Though Russia is a classic realist power, Russia, as its recent actions in Ukraine reveal, frequently prefers hard power to powers of attraction. In addition to traditional economic pressure and military policy, Russia also employs antidiplomatic tools to influence the Baltic states. Though Russia officially proclaims itself a democratic state, it has been developing a broad spectrum of antidiplomatic methods to legitimise Russia’s interests in post-Soviet spaces inhabited by large numbers of Russian-speakers. The clearest example of these methods appears in Russia’s use of international and regional organizations’ conferences to express and articulate its interests in protecting Russian diasporas-a phenomenon that first appeared in the Vladimir Putin’s foreign policy as part of his efforts to construct a negative image of the Baltic states, affect the Baltic states’ domestic policies, and subtly discredit their governments. Russia is positioning itself as the protector of a Russian diaspora wounded by the Baltic states’ anti-Russian policies.
Given a threatening new wave of populism crossing Europe, this article examines the link between populism and crisis as a Gordian knot and explores the relationship between contemporary populism and the Great Recession in Western Europe by underscoring how the principal feature of this relationship is the perception of the European Union as a common enemy.
Today, ensuring security in cyberspace is a top priority of national security policy for most states. States’ approaches to cybersecurity can be divided into two categories: those that regard cybersecurity as a civilian task; and those that involve their militaries in creating or implementing cybersecurity policies. Those states that have incorporated cyberwarfare into their military planning and organization perceive cyberattacks as a threat to their national security, while states that charge their civilian agencies with domestic cybersecurity missions classify cyber intrusions as security risks for only particular sectors. Adopting the framework of securitization theory, this article theorizes both civil and military approaches to cybersecurity and threat perceptions and their sources. The theoretical framework is then applied to a study of the cybersecurity policies of Central European countries and the Baltic States.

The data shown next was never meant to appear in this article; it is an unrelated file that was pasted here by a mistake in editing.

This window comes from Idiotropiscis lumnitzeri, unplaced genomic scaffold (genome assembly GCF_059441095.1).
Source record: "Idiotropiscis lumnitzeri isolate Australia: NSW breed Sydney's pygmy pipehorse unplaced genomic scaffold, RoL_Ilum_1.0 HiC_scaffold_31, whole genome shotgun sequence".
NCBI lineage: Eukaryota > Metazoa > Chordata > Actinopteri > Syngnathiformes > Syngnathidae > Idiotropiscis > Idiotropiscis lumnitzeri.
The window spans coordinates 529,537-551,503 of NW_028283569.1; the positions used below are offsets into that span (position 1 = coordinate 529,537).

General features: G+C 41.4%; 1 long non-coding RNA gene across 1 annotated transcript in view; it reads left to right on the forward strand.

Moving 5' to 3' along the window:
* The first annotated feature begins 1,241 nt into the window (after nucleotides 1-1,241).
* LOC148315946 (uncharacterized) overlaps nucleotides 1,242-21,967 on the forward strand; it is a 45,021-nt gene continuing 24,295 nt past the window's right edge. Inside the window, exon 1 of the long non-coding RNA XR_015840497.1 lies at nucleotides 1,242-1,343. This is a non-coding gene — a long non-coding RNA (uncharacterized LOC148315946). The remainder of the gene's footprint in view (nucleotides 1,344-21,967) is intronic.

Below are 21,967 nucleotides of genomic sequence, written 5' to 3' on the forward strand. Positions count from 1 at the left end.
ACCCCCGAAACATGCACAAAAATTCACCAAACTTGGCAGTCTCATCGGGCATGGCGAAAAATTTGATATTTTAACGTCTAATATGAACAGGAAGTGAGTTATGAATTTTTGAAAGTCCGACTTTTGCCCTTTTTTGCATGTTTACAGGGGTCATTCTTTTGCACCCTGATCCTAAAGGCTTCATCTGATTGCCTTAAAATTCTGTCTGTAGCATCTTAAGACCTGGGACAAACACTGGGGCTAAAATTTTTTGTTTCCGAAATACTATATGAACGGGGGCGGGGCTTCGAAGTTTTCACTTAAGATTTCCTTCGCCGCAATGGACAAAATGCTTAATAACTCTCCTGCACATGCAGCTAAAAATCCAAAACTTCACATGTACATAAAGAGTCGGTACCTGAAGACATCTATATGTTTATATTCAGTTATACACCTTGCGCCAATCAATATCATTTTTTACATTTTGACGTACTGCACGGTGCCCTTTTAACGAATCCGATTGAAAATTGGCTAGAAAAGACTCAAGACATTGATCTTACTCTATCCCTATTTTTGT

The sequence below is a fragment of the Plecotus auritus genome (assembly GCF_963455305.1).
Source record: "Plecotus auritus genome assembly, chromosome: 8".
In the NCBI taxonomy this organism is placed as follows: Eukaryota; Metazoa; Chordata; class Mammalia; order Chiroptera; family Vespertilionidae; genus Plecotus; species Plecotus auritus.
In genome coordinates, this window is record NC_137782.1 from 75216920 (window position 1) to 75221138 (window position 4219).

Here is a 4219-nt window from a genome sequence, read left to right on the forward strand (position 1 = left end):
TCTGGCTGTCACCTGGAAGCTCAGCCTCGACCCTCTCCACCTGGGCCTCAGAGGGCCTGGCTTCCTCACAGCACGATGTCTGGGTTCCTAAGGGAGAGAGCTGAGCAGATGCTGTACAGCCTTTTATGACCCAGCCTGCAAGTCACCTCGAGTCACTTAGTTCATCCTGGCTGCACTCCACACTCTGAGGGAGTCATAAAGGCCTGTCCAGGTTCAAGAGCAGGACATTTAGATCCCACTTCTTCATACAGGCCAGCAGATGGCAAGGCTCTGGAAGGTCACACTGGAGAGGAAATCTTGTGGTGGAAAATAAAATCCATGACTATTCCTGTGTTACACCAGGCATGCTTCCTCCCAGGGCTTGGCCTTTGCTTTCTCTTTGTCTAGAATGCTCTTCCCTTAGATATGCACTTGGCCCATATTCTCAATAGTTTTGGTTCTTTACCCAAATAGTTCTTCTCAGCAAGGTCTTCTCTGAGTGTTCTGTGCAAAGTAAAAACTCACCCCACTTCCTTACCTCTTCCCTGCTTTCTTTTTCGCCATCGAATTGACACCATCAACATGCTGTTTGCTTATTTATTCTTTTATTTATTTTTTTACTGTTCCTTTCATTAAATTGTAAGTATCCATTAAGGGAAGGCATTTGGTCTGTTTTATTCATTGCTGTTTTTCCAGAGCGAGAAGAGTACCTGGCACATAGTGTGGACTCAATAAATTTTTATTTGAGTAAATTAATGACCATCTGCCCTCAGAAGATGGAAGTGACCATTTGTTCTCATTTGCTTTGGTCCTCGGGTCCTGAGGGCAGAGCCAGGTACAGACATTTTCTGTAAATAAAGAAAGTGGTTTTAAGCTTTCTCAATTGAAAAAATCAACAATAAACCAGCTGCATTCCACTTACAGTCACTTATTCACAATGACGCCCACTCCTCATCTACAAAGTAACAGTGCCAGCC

Brexit and Donald Trump’s victory in the 2016 US presidential election has launched a wave of discussions in the international media and political science literature on “authoritarian populism” and a “populist explosion.” Although this paper also reflects on this new wave of populism in the West, it concentrates on the connections between democracy’s decline and the so-called populist explosion in eastern central Europe (ECE) and closely investigates the Hungarian case within the context of ECE. This paper describes populism in ECE as a product of the transition from fading facade democracies to emerging velvet dictatorships. These velvet dictatorships rely on the soft power of media and communication rather on the hard power of state violence. Paradoxically, the ruling anti-elite populist parties have developed a system of populism from above, managed by the new politico-business elite. Populism (social and national) and Euroscepticism are the two most basic, and twin, terms used to describe these new (semi)authoritarian regimes. Populism and Euroscepticism are convertible; they are two sides of the same coin as they express the same divergence from the EU mainstream. Therefore, this paper introduces the term: Eupopulism.
Today’s party democracy crisis coincides with an increasing influence of populist political actors. This article- prompted by notions of populist understandings of politics as expressions of the people’s will and of the populist idea of an antagonism between the people and the elite-explores whether populism and party democracies are compatible. Assertions, that populism contradicts party democracies, should rest on research of populist understandings of political representation. This case study, of the populist discourse of Lithuania’s anti-establishment organizations, fills this research gap in the literature on populism’s compatibility with party democracies. The qualitative analysis of this case study focuses on how political representation is perceived and presented. The study provides new insights for theoretical debate on the compatibility of populism and party democracy and also presents a nuanced picture of populist perceptions of political representation.